Over the last four weeks, we’ve run a competition in partnership with The North Face, daring trail runners to bare their deepest, perhaps darkets, hopefully funniest secret from on trail. A confessional of sorts that gives insight into the weird and wonderful things that happen out on trail, be that physically or in the farthest reaches of your minds (which trail running, especially endurance trail, tends to reach into!).
The judges from The North Face have laughed and blushed through all the entries, the first four below being the winners. But we thought we’d list the rest, for shits and giggles (both of which were featured numerous times in your confessions).
Thanks for entering. Stay tuned for more competitions where you can win great goodies from our partners.
WINNER: Clint Zirk
I once had to run home sockless (about 10km) after nature called very urgently and there were no leaves in the vicinity of the hidey spit I found.
WINNER: Caroline van der Mey
I was running my first trail race and we were going through lots of water – my shoe laces kept coming undone and my hands were so cold that I could not tie them up and when I did try they just came undone straight away. You would think I was just learning to tie my shoes. In the end a fellow runner was sorry for me and tied them for me.
WINNER: Shane Winzar
Hmm, finding on trail when it starts to hurt unwillingly rewording classic rock tunes to fit the scene. Best effort yet hitting the beach at last year’s Surf Coast Trail Marathon with a custom ordred king tide smashing the beach – think to the tune of Midnight Oils Beds are Burning:
“How can I run when my legs are burning,
how can I drink when my stomachs churning,
the tide has come – to claim its share,
my shoes are stuffed – theres a heap of sand in there”
– just hoping that arms flailing on the downhill not looking like too much like Peter Garret on stage!
WINNER: Steven Allen
When I’m out running mountain bike trails by myself I like to pretend that I am riding a BMX or a dirt bike. I even put my hands out front on my imaginary handlebars. I love to hit the jumps and kick my legs out and imagine I am in NitroCircus! Surely I am not the only one who does this ?
Late in an ultra I get deliriously stupid trying to amuse myself. Standing at the top of a half pipe on a skateboard is probably not wise at 85km. Look out for my next trick.
I was running along quite happily through the Waitakeres one day and the next thing I knew I was flat on my back with a sore head looking up at the sky and the low branch that had taken me out … I’m still not quite sure how long I’d been there but it may have been some time! Resumed the run but vowed never again to wear a cap running through thick bush. Amateur.
On the final stretch of a nice long trail run, a tree jumped out in front of me. Being in a somewhat fatigued state my ninja reflexes were not as sharp as normal thus I ran strait into it. Result? Cut my ear, chest, eye and arm, got home in a bloody, sweaty, incoherent mess. I love trailrunning.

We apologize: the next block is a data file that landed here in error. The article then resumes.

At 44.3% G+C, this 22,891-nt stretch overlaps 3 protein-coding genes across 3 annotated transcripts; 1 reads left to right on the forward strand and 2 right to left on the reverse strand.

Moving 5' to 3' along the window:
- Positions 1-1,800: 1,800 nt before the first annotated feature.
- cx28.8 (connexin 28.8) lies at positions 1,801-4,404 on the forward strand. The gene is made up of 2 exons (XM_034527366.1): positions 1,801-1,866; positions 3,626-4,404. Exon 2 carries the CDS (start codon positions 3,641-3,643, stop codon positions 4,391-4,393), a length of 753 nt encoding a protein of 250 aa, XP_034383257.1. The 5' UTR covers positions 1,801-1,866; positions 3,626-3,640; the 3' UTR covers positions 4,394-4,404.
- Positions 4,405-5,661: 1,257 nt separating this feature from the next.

I was running in the local nature reserve last weekend and was feeling good until about 3kms from home, when I got that uneasy feeling in the stomach. I pushed on but before I knew it I was down to a walk and clenching my cheeks tightly hoping to hold back the tide. Then I recalled some advice a relative gave me on curing hiccups. She is a hiccup whisperer. She gets right up close to the sufferer and says “Repeat after me. My diaphragm is a muscle. I control my muscles”. Most times the hiccups stop. So, for the 2.5km walk home I repeated to myself, mostly out loud “My sphincter is a muscle. I control my muscles.”
I made it home……….just!
When I ran my discovery run at Wilsons Prom the first time, I couldn’t resist the crystal clear water at Refuge Beach Nth, looked around, no one was around, took my clothes off and swam. It was awesome!
Another confession I have to make is that when I find that really peaceful place, I find the highest rock I can find, cross my legs and close my eyes and listen to the silence. One day I hope to be able to levitate, but for now the tranquility is enough.
Of course this makes it awkward when another runner or hiker comes past. There aren’t many excuses to be sitting on a high rock; bird watchers tend to have real binoculars, not use their hands, and climbers tend to attack something a bit…higher.
The embarrassment is nothing however, as I’ve usually found that inner peace to be able to continue on through the up and downs to come.
I’ve had a few interesting experiences out on the trail whilst under the light of a head torch. I’ve experienced what felt like there had been a zombie apocalypse whilst running the last 4 kms of a 100km Ultra. Complete darkness along a long stretch of beach with only the sound of the waves rolling on one side & the vision of soft sand under foot within my light bubble. I looked forward, I looked back…nobody to be seen, nobody to be heard, only me….and the sound of my own breath….at one point my torch batteries ran out and I was in complete darkness had to fumble around trying to replace with spares I luckily had with me! Another time I was on a group night trail run and unbeknownst to me my batteries gradually ran out and I had run with another guy ahead of me for quite a while till I realised my visions of the trail ahead were only being lit up by his light!….Better keep up! But my most scariest experience was when I went to tie up my shoe lace whilst running at night on the trails alone….all is good when you are running and in the moment in your light bubble but once I stopped I started hearing things….movement in darkness….the sound of bushes rustling….weird sounds….something coming towards me?! I’d like to think I’m pretty brave but stopping in one spot with no other light sources around in the middle of the bush can be daunting sometimes when certain parts of your mind take over….
It sounds like trail runners pretend to be all sorts of things on the trail. Me, I like to pretend I’m a trail runner. I don’t consider myself a proper runner yet, but I try to go off road once a week. Usually these runs are only 5 to 8 kms long but I do occasionally imagine I’m finishing strongly in a trail marathon. Hopefully I’ll get there one day.